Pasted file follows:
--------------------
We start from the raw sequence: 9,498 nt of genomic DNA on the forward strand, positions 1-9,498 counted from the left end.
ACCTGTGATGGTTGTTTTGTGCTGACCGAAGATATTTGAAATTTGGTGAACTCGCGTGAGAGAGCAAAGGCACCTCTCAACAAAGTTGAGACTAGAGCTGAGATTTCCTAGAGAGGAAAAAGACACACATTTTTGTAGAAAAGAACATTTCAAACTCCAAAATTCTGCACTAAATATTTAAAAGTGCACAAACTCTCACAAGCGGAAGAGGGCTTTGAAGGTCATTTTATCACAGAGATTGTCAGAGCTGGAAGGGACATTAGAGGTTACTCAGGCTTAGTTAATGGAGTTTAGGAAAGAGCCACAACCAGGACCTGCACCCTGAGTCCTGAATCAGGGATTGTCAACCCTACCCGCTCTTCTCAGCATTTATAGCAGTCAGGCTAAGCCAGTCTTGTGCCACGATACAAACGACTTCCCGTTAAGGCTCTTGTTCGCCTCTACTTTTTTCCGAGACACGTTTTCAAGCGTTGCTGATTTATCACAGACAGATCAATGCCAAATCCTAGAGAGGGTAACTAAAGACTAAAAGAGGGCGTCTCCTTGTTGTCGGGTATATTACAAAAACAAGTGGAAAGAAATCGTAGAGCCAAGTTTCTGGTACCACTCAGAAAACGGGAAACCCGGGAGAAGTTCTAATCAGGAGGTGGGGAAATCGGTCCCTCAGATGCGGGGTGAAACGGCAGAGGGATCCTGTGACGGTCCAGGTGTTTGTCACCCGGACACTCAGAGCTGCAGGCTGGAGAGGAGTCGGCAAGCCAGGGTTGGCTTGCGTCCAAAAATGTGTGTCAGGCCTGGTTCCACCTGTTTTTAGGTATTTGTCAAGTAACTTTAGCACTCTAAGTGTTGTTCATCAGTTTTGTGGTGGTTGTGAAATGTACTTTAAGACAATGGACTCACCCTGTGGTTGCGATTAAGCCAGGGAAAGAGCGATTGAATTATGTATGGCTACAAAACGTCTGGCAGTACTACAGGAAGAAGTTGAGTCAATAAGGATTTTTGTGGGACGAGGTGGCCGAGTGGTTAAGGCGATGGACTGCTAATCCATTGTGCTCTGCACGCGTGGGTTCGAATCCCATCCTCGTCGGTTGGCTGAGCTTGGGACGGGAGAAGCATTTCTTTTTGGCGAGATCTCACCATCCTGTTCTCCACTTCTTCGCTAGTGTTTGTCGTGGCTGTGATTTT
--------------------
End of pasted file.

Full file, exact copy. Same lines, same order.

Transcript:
We start from the raw sequence: 9,498 nt of genomic DNA on the forward strand, positions 1-9,498 counted from the left end.
ACCTGTGATGGTTGTTTTGTGCTGACCGAAGATATTTGAAATTTGGTGAACTCGCGTGAGAGAGCAAAGGCACCTCTCAACAAAGTTGAGACTAGAGCTGAGATTTCCTAGAGAGGAAAAAGACACACATTTTTGTAGAAAAGAACATTTCAAACTCCAAAATTCTGCACTAAATATTTAAAAGTGCACAAACTCTCACAAGCGGAAGAGGGCTTTGAAGGTCATTTTATCACAGAGATTGTCAGAGCTGGAAGGGACATTAGAGGTTACTCAGGCTTAGTTAATGGAGTTTAGGAAAGAGCCACAACCAGGACCTGCACCCTGAGTCCTGAATCAGGGATTGTCAACCCTACCCGCTCTTCTCAGCATTTATAGCAGTCAGGCTAAGCCAGTCTTGTGCCACGATACAAACGACTTCCCGTTAAGGCTCTTGTTCGCCTCTACTTTTTTCCGAGACACGTTTTCAAGCGTTGCTGATTTATCACAGACAGATCAATGCCAAATCCTAGAGAGGGTAACTAAAGACTAAAAGAGGGCGTCTCCTTGTTGTCGGGTATATTACAAAAACAAGTGGAAAGAAATCGTAGAGCCAAGTTTCTGGTACCACTCAGAAAACGGGAAACCCGGGAGAAGTTCTAATCAGGAGGTGGGGAAATCGGTCCCTCAGATGCGGGGTGAAACGGCAGAGGGATCCTGTGACGGTCCAGGTGTTTGTCACCCGGACACTCAGAGCTGCAGGCTGGAGAGGAGTCGGCAAGCCAGGGTTGGCTTGCGTCCAAAAATGTGTGTCAGGCCTGGTTCCACCTGTTTTTAGGTATTTGTCAAGTAACTTTAGCACTCTAAGTGTTGTTCATCAGTTTTGTGGTGGTTGTGAAATGTACTTTAAGACAATGGACTCACCCTGTGGTTGCGATTAAGCCAGGGAAAGAGCGATTGAATTATGTATGGCTACAAAACGTCTGGCAGTACTACAGGAAGAAGTTGAGTCAATAAGGATTTTTGTGGGACGAGGTGGCCGAGTGGTTAAGGCGATGGACTGCTAATCCATTGTGCTCTGCACGCGTGGGTTCGAATCCCATCCTCGTCGGTTGGCTGAGCTTGGGACGGGAGAAGCATTTCTTTTTGGCGAGATCTCACCATCCTGTTCTCCACTTCTTCGCTAGTGTTTGTCGTGGCTGTGATTTT